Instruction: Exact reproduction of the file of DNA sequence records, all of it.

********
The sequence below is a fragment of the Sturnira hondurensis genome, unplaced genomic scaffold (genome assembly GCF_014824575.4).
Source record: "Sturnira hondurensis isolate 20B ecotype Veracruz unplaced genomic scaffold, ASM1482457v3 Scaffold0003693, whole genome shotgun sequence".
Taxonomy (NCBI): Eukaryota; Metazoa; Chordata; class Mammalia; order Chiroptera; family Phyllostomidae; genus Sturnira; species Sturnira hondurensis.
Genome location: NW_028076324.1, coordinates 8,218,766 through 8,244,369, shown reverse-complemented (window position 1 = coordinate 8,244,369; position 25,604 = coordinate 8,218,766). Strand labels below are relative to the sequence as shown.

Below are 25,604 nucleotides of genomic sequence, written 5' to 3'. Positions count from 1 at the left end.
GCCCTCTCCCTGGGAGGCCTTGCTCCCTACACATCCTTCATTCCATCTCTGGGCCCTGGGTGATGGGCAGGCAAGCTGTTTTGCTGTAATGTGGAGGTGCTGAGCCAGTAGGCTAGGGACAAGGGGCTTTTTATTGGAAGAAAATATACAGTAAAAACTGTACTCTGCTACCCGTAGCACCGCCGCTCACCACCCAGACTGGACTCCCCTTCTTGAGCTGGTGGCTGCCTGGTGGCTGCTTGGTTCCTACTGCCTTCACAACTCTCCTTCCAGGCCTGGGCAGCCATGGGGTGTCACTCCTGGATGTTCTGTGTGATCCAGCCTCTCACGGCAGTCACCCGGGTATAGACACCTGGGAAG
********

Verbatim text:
The sequence below is a fragment of the Sturnira hondurensis genome, unplaced genomic scaffold (genome assembly GCF_014824575.4).
Source record: "Sturnira hondurensis isolate 20B ecotype Veracruz unplaced genomic scaffold, ASM1482457v3 Scaffold0003693, whole genome shotgun sequence".
Taxonomy (NCBI): Eukaryota; Metazoa; Chordata; class Mammalia; order Chiroptera; family Phyllostomidae; genus Sturnira; species Sturnira hondurensis.
Genome location: NW_028076324.1, coordinates 8,218,766 through 8,244,369, shown reverse-complemented (window position 1 = coordinate 8,244,369; position 25,604 = coordinate 8,218,766). Strand labels below are relative to the sequence as shown.

Below are 25,604 nucleotides of genomic sequence, written 5' to 3'. Positions count from 1 at the left end.
GCCCTCTCCCTGGGAGGCCTTGCTCCCTACACATCCTTCATTCCATCTCTGGGCCCTGGGTGATGGGCAGGCAAGCTGTTTTGCTGTAATGTGGAGGTGCTGAGCCAGTAGGCTAGGGACAAGGGGCTTTTTATTGGAAGAAAATATACAGTAAAAACTGTACTCTGCTACCCGTAGCACCGCCGCTCACCACCCAGACTGGACTCCCCTTCTTGAGCTGGTGGCTGCCTGGTGGCTGCTTGGTTCCTACTGCCTTCACAACTCTCCTTCCAGGCCTGGGCAGCCATGGGGTGTCACTCCTGGATGTTCTGTGTGATCCAGCCTCTCACGGCAGTCACCCGGGTATAGACACCTGGGAAG